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Friden Model C10 Calculator Repair / Problems page

Also see the Main Friden C10 page!
Friden Model C10 ElectroMechanical Calculator 1935
Friden Model C10 ElectroMechanical Calculator 1935
The series of photos below were used to diagnose a problem with the governor flywheel spinning continuously (which it shouldn't - the machine should remain quiet until a key is pressed). At first I assumed the was that the copper electrical contacts were shorted together, but that didn't turn out to be the case. With the help of Robert Long (Thanks Bob!), it seems that some kind of short had developed inside the brass cube (may be a transformer?) - see the wiring diagram below with the inferred short shown in red. In the end, I simply disconnected White2 and it seemed to work properly thereafter. I think the transformer/resistor were used to smooth out the power/current in the bad old days of early electrification, so this change shold be fine nowadays.
I matched up the wires shown in the diagram above with the labels I used in the photographs below.
My PhotoDiagram
BrownYellow  (HouseholdW to Motor)
White3Black (HouseholdB to CubeA)
Black3Black (HouseholdB to ContactT)
Black2Black (ContactB to TubeR)
RedRed (Motor to TubeL)
Black1Black (Motor to TubeR)
White1Black (CubeB to TubeL)
White2Yellow  (CubeC to TubeR)

Friden Model C10 ElectroMechanical Calculator 1935
Friden Model C10 ElectroMechanical Calculator 1935

With no function keys pressed, I used an ohmeter to verify that the copper contacts are not touching, and that the wires connected to each contact are isolated from each other. The TopContact wire (Black3) connects directly to one of the male plug prongs (where the electrical cord plugs in) at the back. The BottomContact wire (Black2) connects to a screwterminal on a big capacitor (at least I assume this tube shaped thing is a capacitor) as shown in the photo; I disconnected this Black2 wire from the terminal to verify its continuity with the BottomContact and also its isolation from the TopContact and all that seems good.
As an experiment, I blocked the two copper contacts from touching (with a piece of electrical tape between them) and pressed the add function key with the result that this had no effect on the operation of the machine: as before the governor is spinning always and the 'add' operations proceeds with each button press.

Based on this, it seems the problem is coming from some place other than the copper contacts and their wires.

Friden Model C10 ElectroMechanical Calculator 1935
Friden Model C10 ElectroMechanical Calculator 1935


I isolated the White2 wire (which shares the same screwterminal as the BottomContact wire Black2) and oddly this has direct continuity with the TopContact wire (Black3). This would seem to make a short circuit (circumventing the copper contacts entirely) -- could that be the problem?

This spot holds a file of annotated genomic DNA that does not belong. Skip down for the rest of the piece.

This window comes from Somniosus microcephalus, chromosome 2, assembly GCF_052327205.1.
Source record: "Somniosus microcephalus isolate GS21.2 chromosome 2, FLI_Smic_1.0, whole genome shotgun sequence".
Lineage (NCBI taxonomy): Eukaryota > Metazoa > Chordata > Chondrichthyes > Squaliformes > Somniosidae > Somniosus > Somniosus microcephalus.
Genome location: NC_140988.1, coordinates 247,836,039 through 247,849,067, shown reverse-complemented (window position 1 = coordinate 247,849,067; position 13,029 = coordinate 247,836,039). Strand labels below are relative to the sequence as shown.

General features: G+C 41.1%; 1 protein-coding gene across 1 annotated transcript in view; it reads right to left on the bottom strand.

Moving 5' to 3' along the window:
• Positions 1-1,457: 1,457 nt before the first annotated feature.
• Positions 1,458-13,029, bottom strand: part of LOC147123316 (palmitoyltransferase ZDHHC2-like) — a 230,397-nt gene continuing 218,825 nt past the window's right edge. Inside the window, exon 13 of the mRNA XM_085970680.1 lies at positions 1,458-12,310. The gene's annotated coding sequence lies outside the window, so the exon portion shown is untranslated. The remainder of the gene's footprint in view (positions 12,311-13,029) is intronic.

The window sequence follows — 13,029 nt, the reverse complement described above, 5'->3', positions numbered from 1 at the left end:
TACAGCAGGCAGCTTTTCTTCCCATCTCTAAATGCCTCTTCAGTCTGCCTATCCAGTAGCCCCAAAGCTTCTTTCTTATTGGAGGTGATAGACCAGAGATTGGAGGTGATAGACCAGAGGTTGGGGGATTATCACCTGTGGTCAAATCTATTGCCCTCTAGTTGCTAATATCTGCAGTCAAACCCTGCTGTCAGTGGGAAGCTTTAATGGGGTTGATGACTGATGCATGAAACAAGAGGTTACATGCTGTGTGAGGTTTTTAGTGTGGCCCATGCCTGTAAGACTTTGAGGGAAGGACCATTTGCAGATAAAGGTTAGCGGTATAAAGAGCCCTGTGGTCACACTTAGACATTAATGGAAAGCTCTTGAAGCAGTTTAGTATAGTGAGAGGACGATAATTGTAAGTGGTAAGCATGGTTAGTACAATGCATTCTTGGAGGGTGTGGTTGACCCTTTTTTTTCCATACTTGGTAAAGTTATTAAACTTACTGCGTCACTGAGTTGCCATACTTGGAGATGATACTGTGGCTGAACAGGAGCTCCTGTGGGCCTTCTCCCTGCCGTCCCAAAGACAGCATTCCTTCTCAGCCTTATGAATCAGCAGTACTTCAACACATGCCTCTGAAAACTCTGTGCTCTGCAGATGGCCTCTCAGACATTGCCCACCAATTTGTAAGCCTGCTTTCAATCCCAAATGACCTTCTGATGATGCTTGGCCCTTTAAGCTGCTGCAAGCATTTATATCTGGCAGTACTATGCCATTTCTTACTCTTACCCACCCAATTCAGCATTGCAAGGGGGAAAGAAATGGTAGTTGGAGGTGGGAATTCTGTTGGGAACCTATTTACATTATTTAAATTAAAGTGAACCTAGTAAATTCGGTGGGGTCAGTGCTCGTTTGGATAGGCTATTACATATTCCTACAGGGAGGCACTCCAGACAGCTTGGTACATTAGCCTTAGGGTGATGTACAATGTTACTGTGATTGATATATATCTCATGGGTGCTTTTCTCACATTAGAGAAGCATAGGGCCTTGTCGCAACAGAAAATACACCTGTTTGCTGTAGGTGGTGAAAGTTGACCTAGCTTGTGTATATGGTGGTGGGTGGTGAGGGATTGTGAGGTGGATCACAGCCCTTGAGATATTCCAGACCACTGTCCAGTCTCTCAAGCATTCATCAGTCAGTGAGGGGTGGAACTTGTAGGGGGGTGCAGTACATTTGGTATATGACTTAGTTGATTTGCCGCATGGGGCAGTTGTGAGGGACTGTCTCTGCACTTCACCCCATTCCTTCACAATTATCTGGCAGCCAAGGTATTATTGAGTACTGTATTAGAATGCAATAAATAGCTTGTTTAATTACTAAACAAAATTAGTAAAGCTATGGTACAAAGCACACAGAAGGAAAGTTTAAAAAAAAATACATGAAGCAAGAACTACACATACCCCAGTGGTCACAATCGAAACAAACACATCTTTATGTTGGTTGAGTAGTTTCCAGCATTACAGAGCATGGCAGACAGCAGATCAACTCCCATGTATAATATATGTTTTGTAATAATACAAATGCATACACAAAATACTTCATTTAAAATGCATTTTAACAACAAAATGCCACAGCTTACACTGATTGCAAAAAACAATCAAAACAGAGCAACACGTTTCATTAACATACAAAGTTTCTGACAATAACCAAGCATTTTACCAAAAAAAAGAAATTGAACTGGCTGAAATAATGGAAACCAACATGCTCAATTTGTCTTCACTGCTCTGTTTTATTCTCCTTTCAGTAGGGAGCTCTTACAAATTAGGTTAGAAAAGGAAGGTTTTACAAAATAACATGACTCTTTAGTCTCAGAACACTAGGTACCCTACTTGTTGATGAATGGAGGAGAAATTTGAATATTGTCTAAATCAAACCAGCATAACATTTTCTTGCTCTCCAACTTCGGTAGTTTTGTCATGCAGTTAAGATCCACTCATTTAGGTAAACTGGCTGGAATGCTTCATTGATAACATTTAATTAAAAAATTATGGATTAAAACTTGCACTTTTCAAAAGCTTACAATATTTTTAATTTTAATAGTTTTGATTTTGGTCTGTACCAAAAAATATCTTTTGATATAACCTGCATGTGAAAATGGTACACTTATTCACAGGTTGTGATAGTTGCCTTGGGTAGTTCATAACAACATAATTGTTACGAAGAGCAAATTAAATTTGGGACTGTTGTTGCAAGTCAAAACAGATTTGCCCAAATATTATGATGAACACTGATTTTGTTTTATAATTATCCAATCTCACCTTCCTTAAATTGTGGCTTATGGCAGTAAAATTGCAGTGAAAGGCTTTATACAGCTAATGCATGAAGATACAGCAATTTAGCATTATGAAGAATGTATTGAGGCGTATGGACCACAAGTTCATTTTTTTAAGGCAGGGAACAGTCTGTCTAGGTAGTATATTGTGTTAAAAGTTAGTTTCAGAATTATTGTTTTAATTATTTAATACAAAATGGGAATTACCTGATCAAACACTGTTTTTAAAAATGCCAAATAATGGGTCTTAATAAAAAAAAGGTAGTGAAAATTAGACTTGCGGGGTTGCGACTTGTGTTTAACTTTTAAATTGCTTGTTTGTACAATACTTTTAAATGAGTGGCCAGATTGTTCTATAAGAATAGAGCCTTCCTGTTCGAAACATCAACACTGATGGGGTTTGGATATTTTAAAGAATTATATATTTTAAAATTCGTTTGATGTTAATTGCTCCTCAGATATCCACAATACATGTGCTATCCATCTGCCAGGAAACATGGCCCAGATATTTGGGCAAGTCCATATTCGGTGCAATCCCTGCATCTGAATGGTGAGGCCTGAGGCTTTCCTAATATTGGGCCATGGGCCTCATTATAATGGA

This White2 wire goes into a brass cube that I assume is a transformer?





Here's a poorly lit video showing a potential problem -- Should the motor's governor (flywheel) spin continously and spark like this?  (The calculator seems to operate well otherwise.)
(if video won't show, enable javascript and download the latest Macromedia Flash Player)
At the very end of the video (above), you can see the stepped drum make a turn as I press the 'Add' key one time. 
 For a closeup photo of the stepped drum mechanism, see the Main Friden C10 page.
Here's a photo taken from the rear of the machine with the cover off.
You can see the motor on the left and the wheel to the right
The follwoing photos show how the original plug and cord were replaced with a modern grounded 3-prong cord and plug.

The three photos above show how a standard modern 3 prong plug and cord were wired into the original 2 prong plug.
The bottom photo shows a standard detachable power cord (from any computer etc.) inserted into the new plug.
You can buy these 3 prong plugs, but I removed this one from an old computer power supply I had lying around.
As you can see,I attached the grounding (green) wire to the Friden chassis, which should offer a bit of safety.
(Note that the two exposed screws seen in the bottom photos are not 'hot' - they simply attach the original plug to the chassis.)
Also see the Main Friden C10 page!


A tribute to Carl Friden & his company The Friden Web Site.
Yahoo Groups has an e-group (moderated) for Fridenites.
Here is a link with helpful Friden info, and which details - in German - How to remove the carriage on a newer model Friden.
Here is an English translation of the same site (courtesy of Google translate).

And below is a note (related to the above links) I received in September 2008 from Mark Glusker (thank you Mark):
I see you have a link to the Rechnerlexikon page on removing a Friden carriage. I created these images and a friend in Germany translated them into German for the Rechnerlexikon page. In case you are curious, here are my original captions in English:

Step 1 - remove the three levers from the carriage
Step 2 - underneath the carriage cover on each side there is a small lever that must be pushed upwards, then the cover can be removed
Step 3 - on a few machines, there is a small L-bracket at this location, towards the left end of the carriage (the machine in the photo does not have it)
Step 4 - loosen, but do not remove the screw at this location (for a close-up of this screw, see Step 5)
Step 5 - the red arrow shows the screw you just loosened, the blue arrow shows the direction to pull the small bracket that is now free
Step 6 - the long comb-like bracket can now be tilted up in the direction of the blue arrow (you may need pull the two levers indicated by the red arrows outwards and rotate the wheel indicated by the curved red arrow)
Step 7 - remove the bracket and spacer as shown
Step 8 - the carriage should now slide off the machine towards the right side (as viewed from the front of the machine)